Whisky that’s worth the wait

A fine single malt can be experimental and still be decades in the making

The Singleton 38-Year-Old
(Image credit: Diageo)

Silicon Valley is the spiritual home of the start-up “accelerator” – programmes that seek to support and advance early-stage companies. And now, one of these start-ups has brought us the “spirit accelerator”. Bespoken Spirits, a Californian company founded by materials scientist Martin Janousek and entrepreneur Stu Aaron, recently unveiled proprietary technology that they claim can reproduce the taste of a barrel-aged whisky, rum or brandy in three to five days.

The process involves exposing alcohol to “micro staves” of various woods under pressure, not unlike a “Nespresso machine on an industrial scale”. The results have already won Bespoken Spirits awards in blind tastings. But as Judith Evans notes in the Financial Times, “not all drinkers are convinced”. One reviewer at the Oregon-based Whiskey Wash publication said the bourbon was “not bad”, but that “there was very little that was exciting about this drink either”.

The older way to innovate

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That verdict should come as no surprise, says the Scotch Whisky Association (SWA). Whisky that is sold in Britain and the European Union must be aged for at least three years. “Those quality definitions of whisky as a traditionally aged product, and other spirits produced with other techniques, should be labelled in a way which doesn’t take unfair advantage of that reputation,” the SWA states.

The Singleton 38-Year-Old

Three years is just the minimum. You can wait much longer and still call your whisky experimental – and the Singleton distillery has done just that. Just over a quarter of a century ago, the distillery’s master of malts, Maureen Robinson, sampled a 12-year-old single malt. She and her team decided to add a second maturation, placing the whisky in a number of experimental casks of used bourbon, Pedro Ximénez oloroso (sherry) seasoned casks and new American oak casks. Then Robinson left it for a while.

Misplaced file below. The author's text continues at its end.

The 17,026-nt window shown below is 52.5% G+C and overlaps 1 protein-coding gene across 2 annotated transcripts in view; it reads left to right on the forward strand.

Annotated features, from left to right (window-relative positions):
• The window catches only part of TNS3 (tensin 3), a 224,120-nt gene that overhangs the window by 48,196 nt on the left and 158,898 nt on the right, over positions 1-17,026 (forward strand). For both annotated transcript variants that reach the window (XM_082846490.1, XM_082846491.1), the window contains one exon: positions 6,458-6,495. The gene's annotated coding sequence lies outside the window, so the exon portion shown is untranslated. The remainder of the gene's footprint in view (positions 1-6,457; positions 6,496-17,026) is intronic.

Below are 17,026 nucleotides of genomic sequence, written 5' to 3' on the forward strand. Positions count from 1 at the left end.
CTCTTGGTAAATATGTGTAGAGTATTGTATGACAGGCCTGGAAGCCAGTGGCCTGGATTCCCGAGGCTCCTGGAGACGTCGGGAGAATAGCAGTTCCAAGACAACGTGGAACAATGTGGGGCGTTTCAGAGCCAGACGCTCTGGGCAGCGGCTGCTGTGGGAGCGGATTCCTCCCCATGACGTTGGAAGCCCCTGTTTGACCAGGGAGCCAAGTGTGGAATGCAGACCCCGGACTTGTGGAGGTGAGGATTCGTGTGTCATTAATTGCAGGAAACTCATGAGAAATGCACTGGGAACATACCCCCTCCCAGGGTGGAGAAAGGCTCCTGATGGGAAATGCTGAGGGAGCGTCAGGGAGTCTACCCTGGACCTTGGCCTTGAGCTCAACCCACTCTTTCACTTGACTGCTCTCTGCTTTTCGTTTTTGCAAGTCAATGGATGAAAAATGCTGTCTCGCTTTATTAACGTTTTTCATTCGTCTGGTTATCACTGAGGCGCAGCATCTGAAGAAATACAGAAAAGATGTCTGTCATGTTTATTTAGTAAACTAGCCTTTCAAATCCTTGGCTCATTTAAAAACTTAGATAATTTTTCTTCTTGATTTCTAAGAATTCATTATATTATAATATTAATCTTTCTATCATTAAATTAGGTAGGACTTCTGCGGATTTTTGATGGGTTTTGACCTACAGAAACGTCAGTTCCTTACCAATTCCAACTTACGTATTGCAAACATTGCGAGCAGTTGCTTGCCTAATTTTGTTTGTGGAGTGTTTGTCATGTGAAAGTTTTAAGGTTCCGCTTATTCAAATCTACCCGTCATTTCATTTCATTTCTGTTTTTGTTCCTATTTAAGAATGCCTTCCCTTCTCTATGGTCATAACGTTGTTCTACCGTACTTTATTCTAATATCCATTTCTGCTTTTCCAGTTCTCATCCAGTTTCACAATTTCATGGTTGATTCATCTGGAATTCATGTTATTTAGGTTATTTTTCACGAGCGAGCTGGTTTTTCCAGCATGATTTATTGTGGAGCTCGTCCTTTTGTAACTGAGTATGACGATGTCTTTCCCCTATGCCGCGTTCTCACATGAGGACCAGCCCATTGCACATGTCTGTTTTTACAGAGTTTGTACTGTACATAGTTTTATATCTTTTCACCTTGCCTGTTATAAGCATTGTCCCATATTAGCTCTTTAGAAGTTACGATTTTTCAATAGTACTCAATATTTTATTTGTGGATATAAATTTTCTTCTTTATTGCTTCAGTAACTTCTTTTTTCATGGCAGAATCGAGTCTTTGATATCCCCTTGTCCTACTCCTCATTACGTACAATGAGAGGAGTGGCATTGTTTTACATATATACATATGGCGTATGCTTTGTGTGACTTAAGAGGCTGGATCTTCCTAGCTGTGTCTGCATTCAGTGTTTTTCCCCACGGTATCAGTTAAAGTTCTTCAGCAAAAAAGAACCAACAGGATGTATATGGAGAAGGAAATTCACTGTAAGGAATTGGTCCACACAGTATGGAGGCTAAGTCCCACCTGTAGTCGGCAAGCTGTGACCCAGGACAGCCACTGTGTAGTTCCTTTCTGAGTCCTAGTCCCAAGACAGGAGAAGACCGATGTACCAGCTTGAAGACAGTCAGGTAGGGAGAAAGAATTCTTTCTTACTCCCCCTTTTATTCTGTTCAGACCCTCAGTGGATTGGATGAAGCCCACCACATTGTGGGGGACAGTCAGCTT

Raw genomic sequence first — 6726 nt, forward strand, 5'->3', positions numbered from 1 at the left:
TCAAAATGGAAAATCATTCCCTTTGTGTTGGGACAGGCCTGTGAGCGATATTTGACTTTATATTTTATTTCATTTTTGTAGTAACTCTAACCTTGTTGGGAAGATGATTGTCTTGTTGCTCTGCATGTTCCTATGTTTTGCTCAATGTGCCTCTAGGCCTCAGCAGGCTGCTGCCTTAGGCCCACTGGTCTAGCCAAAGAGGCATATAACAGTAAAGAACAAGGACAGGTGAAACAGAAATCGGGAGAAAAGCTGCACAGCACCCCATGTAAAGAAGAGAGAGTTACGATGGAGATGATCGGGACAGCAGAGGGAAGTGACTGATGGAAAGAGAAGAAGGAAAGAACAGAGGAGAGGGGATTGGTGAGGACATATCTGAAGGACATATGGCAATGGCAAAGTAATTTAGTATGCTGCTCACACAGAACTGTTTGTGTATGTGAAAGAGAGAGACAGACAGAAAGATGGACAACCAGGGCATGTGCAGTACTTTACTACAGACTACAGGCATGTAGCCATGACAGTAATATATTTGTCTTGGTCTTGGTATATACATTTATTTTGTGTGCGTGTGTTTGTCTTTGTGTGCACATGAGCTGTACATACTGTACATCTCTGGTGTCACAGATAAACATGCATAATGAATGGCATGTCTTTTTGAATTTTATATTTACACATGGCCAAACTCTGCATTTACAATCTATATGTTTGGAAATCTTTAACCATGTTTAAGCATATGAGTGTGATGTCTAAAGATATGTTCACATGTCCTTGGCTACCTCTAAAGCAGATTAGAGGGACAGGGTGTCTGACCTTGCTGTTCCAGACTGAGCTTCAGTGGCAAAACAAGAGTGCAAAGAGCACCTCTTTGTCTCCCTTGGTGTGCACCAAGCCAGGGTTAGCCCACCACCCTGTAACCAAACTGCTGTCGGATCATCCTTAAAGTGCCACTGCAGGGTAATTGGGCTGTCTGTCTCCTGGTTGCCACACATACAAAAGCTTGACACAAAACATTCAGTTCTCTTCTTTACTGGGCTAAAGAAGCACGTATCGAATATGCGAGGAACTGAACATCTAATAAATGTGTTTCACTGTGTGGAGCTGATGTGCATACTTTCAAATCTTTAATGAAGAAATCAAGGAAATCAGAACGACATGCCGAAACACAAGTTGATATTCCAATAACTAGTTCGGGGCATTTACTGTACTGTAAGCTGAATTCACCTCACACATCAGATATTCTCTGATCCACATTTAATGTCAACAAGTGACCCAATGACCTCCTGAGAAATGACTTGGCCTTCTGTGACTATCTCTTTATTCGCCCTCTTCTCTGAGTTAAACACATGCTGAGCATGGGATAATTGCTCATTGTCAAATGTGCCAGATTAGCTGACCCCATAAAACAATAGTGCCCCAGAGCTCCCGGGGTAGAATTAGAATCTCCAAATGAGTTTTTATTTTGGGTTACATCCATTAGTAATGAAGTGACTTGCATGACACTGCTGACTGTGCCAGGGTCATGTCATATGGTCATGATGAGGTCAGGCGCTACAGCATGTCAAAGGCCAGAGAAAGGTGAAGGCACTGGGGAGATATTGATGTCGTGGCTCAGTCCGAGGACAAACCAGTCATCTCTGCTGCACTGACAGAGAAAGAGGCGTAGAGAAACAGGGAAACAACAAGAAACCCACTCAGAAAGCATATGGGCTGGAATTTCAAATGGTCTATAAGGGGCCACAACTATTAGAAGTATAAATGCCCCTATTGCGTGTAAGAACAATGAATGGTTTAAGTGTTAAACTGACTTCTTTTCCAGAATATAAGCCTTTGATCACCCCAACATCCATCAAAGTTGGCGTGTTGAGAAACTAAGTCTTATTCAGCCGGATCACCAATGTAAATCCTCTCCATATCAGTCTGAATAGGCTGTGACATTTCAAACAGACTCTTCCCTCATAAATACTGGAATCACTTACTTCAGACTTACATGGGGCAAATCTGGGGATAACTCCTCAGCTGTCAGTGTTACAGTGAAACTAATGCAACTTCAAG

After 26 more years, the longest second-maturation in the distillery’s history, she deemed it ready. Talk about patience. The has “a thick, creamy texture and a vibrant, sweet start in which rich opening notes of fudge lead smoothly into a lightly spicy, intense and fruity taste suggesting cinnamon-spiced baked apple, drying gently into an autumnal peppery warmth that envelopes the palate”, according to the tasting notes. Just 1,689 bottles are being made available, priced at £2,100 (malts.com).

The rewards of patience

The 38-year-old whisky was “crafted in an era that was very exciting at The Singleton – a time of flavour experimentation and innovation across our whisky-making”, says Robinson. “I remember tasting... samples just three years into the secondary maturation and I was struck how, even at such an early stage, we could identify the richness of flavour the new casks had presented. To mature those casks for more than two decades further was an exploration of how it is possible to unearth exceptional flavour within whisky.” In other words, it pays to take your time when trying new things – even if it does take you 26 years.

Francis Bacon’s Triptych Inspired by the Oresteia of Aeschylus at Sotheby's

(Image credit: 2020 Getty Images)

Bagging a profit

Now is an auspicious time to be bringing out a new whisky. After all, “drinkable investment asset classes have always done well in a downturn, perhaps as their owners have looked to drown their sorrows”, notes Andrew Shirley in the October update of Knight Frank’s The Wealth Report. “Both rare whisky and wine have shown reasonable gains over the past 12 months.”

Rare whisky as a collectable asset, in particular, has appreciated by 12% in the 12 months to July. That was the second best of any collectable except for handbags, which have risen by a fifth in value, according to the Knight Frank Luxury Investment Index.

And over the decade, whisky is still well out in front of the other sub-indices, with a 535% increase compared with 115% for handbags and 212% for cars. Cheers, indeed.

This article was originally published in MoneyWeek

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